CLOSE
HoleRoll
HoleRoll

Cut-Out Curtain Design Fills Your Window With a Starry City Skyline

HoleRoll
HoleRoll

Whether your window faces a forest, a highway, or a brick wall, the Ukrainian designers at HoleRoll have found a way to give your bedroom a world-class view. As My Modern Met reports, they’ve re-imagined traditional black-out blinds to display dazzling cityscapes.

What look like squares of white paint are actually tiny holes carefully cut from the black panels. During the day, light filters through the fabric to bring the skylines of New York and London to life. That way you can enjoy the bright lights of the big city without all the noise and congestion that comes with it.

Blackout curtains depict a city skyline during the day.
Holeroll

Blackout curtains depict a city skyline during the day.
Holeroll

Blackout curtains depict a city skyline during the day.
Holeroll

[h/t My Modern Met]

nextArticle.image_alt|e
Henrik Djärv, Flickr // CC BY-NC 2.0
arrow
Weather Watch
It's So Cold In One Part of Russia That People's Eyelashes Are Freezing
Henrik Djärv, Flickr // CC BY-NC 2.0
Henrik Djärv, Flickr // CC BY-NC 2.0

Oymyakon, a rural village in the eastern Russian region of Yakutia, is one of the coldest inhabited spots in the world. While some schools in the U.S. cancel classes as temperatures approach zero, schools in Oymyakon remain open in -40°F weather. But recently temperatures in the region have dropped too low even for seasoned locals to handle. As AP reports, the chill, which hit -88.6°F on January 16, is cold enough to break thermometers and freeze eyelashes.

Photos shared by residents on social media show the mercury in thermometers hovering at -70°F, the lowest temperature some are built to measure. When thermometers fail, people in Oymyakon have other ways of gauging the cold. Their uncovered eyelashes can freeze upon stepping outside. Hot water tossed in the air will also turn to snow before hitting the ground.

To Oymyakon's 500-odd citizens, the most recent cold snap is nothing out of the ordinary. Temperatures are perpetually below freezing there from late October to mid-May, and average temperatures for the winter months frequently reach −58 °F. On Tuesday, residents were advised to stay inside and stay as warm as possible. Of course, that directive wasn't enough to stop some adventurous locals from sneaking outside for selfies.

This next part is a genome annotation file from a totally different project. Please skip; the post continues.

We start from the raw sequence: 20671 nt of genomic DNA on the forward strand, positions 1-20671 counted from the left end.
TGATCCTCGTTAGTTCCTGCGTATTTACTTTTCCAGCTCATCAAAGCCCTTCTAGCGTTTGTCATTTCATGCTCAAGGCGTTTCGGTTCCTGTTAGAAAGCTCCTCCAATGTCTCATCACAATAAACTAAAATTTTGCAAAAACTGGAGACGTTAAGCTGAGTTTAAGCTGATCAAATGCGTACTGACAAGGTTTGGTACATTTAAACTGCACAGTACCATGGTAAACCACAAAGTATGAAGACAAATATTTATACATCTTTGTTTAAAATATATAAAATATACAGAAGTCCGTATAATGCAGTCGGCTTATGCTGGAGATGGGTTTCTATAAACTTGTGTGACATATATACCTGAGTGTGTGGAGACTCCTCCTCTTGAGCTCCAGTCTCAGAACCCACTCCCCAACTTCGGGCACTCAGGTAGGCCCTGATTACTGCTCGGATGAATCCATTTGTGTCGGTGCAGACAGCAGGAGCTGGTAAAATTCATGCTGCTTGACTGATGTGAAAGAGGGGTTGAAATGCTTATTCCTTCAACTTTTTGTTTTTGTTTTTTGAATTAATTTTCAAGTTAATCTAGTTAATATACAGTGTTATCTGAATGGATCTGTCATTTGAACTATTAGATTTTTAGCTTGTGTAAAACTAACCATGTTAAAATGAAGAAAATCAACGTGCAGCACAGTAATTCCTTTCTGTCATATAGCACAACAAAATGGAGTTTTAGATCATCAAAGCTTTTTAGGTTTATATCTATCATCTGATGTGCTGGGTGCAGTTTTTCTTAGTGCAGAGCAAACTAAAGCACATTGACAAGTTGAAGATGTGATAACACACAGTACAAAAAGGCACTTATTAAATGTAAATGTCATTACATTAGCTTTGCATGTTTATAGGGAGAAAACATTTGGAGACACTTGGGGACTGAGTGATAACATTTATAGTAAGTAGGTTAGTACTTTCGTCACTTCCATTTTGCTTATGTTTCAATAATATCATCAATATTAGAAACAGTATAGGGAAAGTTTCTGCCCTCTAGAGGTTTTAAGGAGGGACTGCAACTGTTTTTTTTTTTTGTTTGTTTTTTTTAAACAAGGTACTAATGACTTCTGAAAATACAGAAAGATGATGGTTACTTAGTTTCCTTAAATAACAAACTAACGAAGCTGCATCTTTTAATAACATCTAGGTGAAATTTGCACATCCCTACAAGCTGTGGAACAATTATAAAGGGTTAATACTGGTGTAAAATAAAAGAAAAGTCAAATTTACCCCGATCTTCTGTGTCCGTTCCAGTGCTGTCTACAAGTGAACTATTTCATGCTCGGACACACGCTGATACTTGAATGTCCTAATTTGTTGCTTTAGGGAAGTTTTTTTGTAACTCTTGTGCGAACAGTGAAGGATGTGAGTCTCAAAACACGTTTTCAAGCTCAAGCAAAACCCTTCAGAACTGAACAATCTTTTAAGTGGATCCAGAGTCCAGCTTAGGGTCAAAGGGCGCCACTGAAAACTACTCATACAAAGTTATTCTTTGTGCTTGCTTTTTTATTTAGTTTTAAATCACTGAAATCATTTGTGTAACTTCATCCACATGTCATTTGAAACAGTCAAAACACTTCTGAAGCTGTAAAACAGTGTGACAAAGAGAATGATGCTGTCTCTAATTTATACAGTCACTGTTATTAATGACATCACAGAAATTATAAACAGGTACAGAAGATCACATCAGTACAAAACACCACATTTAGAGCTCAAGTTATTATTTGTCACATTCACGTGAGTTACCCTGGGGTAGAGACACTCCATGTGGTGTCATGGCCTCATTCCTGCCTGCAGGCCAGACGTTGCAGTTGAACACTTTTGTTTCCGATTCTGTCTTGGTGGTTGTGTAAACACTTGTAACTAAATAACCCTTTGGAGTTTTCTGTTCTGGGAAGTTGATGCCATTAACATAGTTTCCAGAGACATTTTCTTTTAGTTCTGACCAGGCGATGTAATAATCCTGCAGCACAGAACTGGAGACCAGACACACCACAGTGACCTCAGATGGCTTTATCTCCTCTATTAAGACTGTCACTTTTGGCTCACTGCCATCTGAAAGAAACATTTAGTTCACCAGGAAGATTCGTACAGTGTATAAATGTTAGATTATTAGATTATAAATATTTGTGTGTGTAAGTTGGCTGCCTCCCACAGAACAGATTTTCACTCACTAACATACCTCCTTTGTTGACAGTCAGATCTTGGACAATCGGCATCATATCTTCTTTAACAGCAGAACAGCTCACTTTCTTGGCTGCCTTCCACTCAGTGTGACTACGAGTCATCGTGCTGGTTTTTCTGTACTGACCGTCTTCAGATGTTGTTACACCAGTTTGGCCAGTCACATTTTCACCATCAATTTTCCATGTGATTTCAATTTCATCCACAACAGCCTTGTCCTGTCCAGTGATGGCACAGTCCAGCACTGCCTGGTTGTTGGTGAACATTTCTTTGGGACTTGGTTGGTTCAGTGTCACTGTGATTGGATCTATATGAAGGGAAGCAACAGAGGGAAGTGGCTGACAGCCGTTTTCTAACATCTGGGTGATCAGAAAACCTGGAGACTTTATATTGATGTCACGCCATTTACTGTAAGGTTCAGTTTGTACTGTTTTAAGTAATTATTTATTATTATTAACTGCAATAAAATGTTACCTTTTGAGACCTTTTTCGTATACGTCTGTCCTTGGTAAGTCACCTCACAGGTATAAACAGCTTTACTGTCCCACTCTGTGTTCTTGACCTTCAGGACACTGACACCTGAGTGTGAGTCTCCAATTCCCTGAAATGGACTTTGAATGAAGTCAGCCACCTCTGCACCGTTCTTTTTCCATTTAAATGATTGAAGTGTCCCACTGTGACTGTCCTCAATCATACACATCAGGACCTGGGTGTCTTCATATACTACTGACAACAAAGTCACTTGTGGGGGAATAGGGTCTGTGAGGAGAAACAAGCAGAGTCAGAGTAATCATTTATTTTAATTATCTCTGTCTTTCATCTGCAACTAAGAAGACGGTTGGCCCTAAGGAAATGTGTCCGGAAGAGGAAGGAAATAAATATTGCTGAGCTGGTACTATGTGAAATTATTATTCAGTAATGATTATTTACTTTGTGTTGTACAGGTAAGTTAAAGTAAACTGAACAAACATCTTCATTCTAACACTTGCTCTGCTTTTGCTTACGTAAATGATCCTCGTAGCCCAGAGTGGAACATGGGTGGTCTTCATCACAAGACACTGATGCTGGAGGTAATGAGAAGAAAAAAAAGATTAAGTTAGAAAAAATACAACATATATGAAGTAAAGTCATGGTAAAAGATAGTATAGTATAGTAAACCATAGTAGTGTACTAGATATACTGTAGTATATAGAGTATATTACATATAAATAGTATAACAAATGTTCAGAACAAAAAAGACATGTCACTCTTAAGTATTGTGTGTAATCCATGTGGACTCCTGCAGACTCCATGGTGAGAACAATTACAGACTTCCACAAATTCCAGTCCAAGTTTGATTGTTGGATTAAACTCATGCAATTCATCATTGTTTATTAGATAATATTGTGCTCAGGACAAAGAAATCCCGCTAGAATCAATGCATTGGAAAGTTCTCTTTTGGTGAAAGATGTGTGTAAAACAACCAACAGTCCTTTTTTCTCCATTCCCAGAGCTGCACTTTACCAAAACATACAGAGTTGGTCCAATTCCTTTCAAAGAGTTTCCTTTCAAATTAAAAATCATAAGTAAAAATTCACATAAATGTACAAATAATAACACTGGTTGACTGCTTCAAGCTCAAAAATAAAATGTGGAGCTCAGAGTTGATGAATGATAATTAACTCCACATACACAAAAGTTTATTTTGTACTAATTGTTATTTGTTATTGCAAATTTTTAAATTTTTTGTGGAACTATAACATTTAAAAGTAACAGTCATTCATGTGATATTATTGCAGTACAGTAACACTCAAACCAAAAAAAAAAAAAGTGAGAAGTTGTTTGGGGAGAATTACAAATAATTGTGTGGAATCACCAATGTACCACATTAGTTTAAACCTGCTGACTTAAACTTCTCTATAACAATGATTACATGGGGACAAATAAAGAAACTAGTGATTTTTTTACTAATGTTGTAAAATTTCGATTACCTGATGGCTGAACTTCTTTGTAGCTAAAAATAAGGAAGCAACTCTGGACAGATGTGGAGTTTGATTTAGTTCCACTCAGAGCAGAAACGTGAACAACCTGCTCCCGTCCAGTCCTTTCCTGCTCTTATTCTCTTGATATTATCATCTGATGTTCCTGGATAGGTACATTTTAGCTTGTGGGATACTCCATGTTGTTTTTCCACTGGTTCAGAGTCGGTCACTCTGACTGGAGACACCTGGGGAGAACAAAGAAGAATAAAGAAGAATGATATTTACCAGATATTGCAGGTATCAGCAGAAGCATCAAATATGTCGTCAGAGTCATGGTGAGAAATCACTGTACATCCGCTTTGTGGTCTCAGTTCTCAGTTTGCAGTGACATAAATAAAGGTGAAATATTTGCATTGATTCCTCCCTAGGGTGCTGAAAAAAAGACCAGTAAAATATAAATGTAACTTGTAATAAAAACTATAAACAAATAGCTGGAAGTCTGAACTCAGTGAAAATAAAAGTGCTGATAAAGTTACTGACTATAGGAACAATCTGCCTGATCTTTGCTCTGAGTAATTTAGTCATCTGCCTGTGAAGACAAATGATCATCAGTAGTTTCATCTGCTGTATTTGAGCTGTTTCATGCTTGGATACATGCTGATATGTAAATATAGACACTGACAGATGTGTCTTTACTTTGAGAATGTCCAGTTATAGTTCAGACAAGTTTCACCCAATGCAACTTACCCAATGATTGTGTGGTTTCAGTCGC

[h/t AP]

nextArticle.image_alt|e
iStock
arrow
travel
Even in Real Time, the Northern Lights Look Like a Beautiful Timelapse Video
iStock
iStock

Nothing compares to seeing the Northern Lights in person, but this video shared by The Kid Should See This is a pretty decent substitute. Though it may look like a timelapse, the footage hasn’t been altered or sped up at all. The undulating green lights you see below are what the aurora borealis looks like in real time.

Astro-photographer Kwon O Chul captured the footage of the meteorological phenomenon in Canada’s Northwest Territories in March 2013. The setting, the Aurora Village in Yellowknife, is a popular destination for tourists coming to see the Northern Lights up close. In the video, you can see how the camp’s glowing teepees complement the colorful ribbon of lights above.

Even if you plan your Northern Lights sightseeing trip perfectly, it’s impossible to guarantee that you’ll get a clear view of the aurora borealis on any given night, since factors like solar activity and weather conditions affect the light show’s visibility. But if you want to know what to expect when the lights are at their peak, take a look at the clip below.

You can check out more of Kwon O Chul's photography on Facebook.

[h/t The Kid Should See This]

SECTIONS

arrow
LIVE SMARTER
More from mental floss studios